3Grief Is Addictive
Think about how much of our entertainment is based around negative emotions. Why do we like scary movies? Or sad songs? Why do we watch movies about disasters or obsessively follow morbid news stories about sensational murder trials? If something horrible happens to us, why do we find ourselves constantly thinking and talking about it?
"You weren't there! All that tanning lotion ... String cheese was everywhere ..."
If you were trying to come up with some kind of logical explanation, you could maybe say that it's because focusing on terrible things reminds us of how good we have it. But the science says that we actually take pleasure in the negative emotion itself. We willingly dive back into misery again and again for the same reason we willingly board a roller coaster or go bungee jumping: We get a rush from it. That is, the pleasure/reward centers of your brain light up and release dopamine. And you can get addicted to whatever causes your brain to release dopamine, whether it's chocolate or fistfights.
And just as with any addiction, there are some people who can handle it better than others -- we all respond differently. And what researchers are finding is that some people get addicted to grief.
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"Oh yeah, that's good grief ..."
They think this may be why some people can just pick up and move on after a trauma, while others never do. They just keep reliving it, refreshing that feeling over and over. Because of the jacked-up way your brain is wired, even the most horrible thing that's ever happened to you gave you a rush. Don't get us wrong -- that chronically grieving person you know isn't enjoying it, any more than the junkie "enjoys" being an addict. They just get trapped in a feedback loop because they're subconsciously afraid to let go of the one strong emotion that makes them feel alive.
And when it comes time to try to break us out of that cycle, something else comes into play, which is the fact that ...
2You'd Rather Be Unhappy Than Uncertain
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To all the teenagers reading this: You are lovely people. Thank you for reading Cracked. But holy frijoles, you do some completely idiotic things. Don't worry -- it's completely normal. Thanks to evolution, the teenage brain is all about taking risks, like attacking a woolly mammoth with flimsy spears and having lots of sex with multiple partners, all for the continuation of the species.
God help the poor dyslexic caveteens whose brains got those directions mixed up.
For that decade of life, young people don't have a "NO" switch in their brains, and while it meant that a lot of them fell off cliffs while chasing the woolly mammoths, overall it has been beneficial to the species. In fact, you could argue that the people who are successful later in life are the ones who never gave up their lust for taking stupid risks.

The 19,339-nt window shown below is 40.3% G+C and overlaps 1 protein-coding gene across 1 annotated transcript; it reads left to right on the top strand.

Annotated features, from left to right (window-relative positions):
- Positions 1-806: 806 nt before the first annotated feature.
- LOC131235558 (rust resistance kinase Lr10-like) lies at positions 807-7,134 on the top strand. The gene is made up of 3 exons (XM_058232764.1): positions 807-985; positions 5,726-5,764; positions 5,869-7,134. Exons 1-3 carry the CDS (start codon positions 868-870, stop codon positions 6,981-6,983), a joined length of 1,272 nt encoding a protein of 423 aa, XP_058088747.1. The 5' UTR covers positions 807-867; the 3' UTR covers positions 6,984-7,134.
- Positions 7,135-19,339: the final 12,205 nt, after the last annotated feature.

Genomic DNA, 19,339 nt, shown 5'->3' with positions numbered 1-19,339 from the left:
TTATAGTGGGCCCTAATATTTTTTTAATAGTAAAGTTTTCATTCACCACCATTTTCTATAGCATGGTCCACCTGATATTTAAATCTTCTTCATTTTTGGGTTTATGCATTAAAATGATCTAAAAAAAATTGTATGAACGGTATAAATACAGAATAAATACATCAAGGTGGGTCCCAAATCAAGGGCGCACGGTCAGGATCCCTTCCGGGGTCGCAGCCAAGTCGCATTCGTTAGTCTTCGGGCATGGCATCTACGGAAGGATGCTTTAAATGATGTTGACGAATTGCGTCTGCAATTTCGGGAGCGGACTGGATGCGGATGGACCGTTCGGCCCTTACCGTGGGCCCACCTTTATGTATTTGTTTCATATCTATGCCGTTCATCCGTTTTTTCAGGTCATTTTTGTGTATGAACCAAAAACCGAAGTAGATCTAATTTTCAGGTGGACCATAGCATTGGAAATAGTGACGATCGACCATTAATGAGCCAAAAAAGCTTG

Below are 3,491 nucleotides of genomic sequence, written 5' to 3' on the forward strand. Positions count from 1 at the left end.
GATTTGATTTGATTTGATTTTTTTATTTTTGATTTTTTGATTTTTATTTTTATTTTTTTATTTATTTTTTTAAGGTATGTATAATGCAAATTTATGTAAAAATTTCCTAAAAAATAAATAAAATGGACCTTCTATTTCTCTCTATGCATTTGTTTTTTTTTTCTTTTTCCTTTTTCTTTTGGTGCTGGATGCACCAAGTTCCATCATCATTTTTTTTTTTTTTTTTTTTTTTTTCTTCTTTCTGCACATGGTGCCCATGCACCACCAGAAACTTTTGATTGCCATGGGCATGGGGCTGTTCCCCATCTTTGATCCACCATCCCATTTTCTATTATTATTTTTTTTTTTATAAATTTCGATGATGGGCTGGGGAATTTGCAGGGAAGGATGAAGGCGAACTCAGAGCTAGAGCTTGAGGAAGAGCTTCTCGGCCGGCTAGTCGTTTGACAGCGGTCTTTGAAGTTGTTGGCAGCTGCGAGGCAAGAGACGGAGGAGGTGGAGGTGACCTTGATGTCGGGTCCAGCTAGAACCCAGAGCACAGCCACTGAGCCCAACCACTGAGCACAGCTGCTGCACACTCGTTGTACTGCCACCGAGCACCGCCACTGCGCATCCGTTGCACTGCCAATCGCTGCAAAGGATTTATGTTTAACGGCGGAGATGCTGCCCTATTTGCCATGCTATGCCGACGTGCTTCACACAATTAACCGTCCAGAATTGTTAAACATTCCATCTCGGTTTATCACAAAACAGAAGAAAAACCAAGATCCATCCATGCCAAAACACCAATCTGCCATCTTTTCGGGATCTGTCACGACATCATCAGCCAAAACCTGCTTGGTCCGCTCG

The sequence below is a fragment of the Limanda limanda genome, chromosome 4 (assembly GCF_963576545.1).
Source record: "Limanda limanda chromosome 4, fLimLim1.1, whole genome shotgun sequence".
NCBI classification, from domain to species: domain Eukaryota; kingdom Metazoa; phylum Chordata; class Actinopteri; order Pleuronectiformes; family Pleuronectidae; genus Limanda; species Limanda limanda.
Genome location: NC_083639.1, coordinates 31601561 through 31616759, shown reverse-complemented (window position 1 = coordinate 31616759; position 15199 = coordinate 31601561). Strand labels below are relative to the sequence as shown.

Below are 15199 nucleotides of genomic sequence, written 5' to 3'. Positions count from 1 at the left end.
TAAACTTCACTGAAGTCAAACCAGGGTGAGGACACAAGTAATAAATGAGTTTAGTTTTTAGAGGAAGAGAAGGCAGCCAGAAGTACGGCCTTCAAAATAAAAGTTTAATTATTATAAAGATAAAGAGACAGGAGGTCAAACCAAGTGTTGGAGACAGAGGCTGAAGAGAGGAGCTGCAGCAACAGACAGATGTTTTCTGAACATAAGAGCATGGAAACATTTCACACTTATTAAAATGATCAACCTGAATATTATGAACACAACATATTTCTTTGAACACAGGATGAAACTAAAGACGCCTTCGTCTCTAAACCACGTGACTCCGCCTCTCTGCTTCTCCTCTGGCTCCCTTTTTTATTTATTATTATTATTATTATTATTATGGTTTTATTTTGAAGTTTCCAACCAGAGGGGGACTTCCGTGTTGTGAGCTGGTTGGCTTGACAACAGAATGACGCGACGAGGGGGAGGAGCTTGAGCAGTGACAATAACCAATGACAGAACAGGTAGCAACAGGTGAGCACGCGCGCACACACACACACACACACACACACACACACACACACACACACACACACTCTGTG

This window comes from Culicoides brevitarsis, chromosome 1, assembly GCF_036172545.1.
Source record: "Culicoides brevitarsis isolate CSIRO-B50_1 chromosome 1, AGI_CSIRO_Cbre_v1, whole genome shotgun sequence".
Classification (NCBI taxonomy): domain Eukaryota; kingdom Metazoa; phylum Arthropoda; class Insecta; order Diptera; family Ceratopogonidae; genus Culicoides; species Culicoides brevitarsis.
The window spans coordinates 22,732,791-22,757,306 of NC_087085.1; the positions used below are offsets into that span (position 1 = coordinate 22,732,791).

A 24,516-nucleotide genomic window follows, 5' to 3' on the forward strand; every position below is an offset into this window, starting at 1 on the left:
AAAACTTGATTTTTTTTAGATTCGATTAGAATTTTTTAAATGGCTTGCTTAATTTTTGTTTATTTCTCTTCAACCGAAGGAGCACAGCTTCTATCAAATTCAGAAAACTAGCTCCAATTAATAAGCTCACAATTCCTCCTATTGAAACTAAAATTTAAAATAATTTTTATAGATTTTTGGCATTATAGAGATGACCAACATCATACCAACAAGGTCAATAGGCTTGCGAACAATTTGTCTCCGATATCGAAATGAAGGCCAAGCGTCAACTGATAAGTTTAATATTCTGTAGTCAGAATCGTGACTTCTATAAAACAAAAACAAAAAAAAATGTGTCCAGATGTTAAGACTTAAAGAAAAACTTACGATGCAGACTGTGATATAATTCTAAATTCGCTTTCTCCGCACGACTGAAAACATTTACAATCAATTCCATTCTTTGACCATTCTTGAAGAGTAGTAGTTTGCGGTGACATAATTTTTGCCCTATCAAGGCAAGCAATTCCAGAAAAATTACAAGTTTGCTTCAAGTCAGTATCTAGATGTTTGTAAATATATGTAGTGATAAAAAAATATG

But for the most part, as you get older, your brain wants you to stop taking those risks. You already did all your kid-having, now you need to settle down and stay alive so you can raise those children. Forget mammoth hunting; you're picking berries. You are less likely to quit your job and start a garage band at 50 than you were at 17, and that's a good thing.
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"Screw house payments. We're going to build a city on rock and roll."
The problem is that most people grow so scared of risk that they are more likely to stay in situations that make them miserable than take a chance at happiness. Sure, you only drew a three of hearts out of the deck of life, but if you ask for a new card, you might wind up with a deuce. You stick with the misery you know.
And even worse, it actually gets to the point where a change that works out for the better can be scary because it's better. In other words, even if you take the risk and the risk pays off, if you're not used to happiness, then it just feels weird, or phony. Studies have found that taking depressed, self-critical people and trying to make them think positively about themselves just confuses the shit out of them. Make them stand in front of a mirror and shout compliments at themselves and they just think it's weird and pointless. "What is this? Are you making fun of me? This is stupid." It actually takes a whole different type of therapy for those people, because they see warmth and happiness and can only think, "What the hell is this shit?"
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"The real reason they threw a party is because they're one year closer to being able to legally abandon me."
Some of you think that's absolutely bizarre, and some of you know that as your everyday life. Ask yourself: When you're sitting in a bar or coffee shop and there's a group of friends next to you just laughing and having the time of their lives, how do you react? Do you find yourself annoyed by that? Do you hate them just a little? There you go.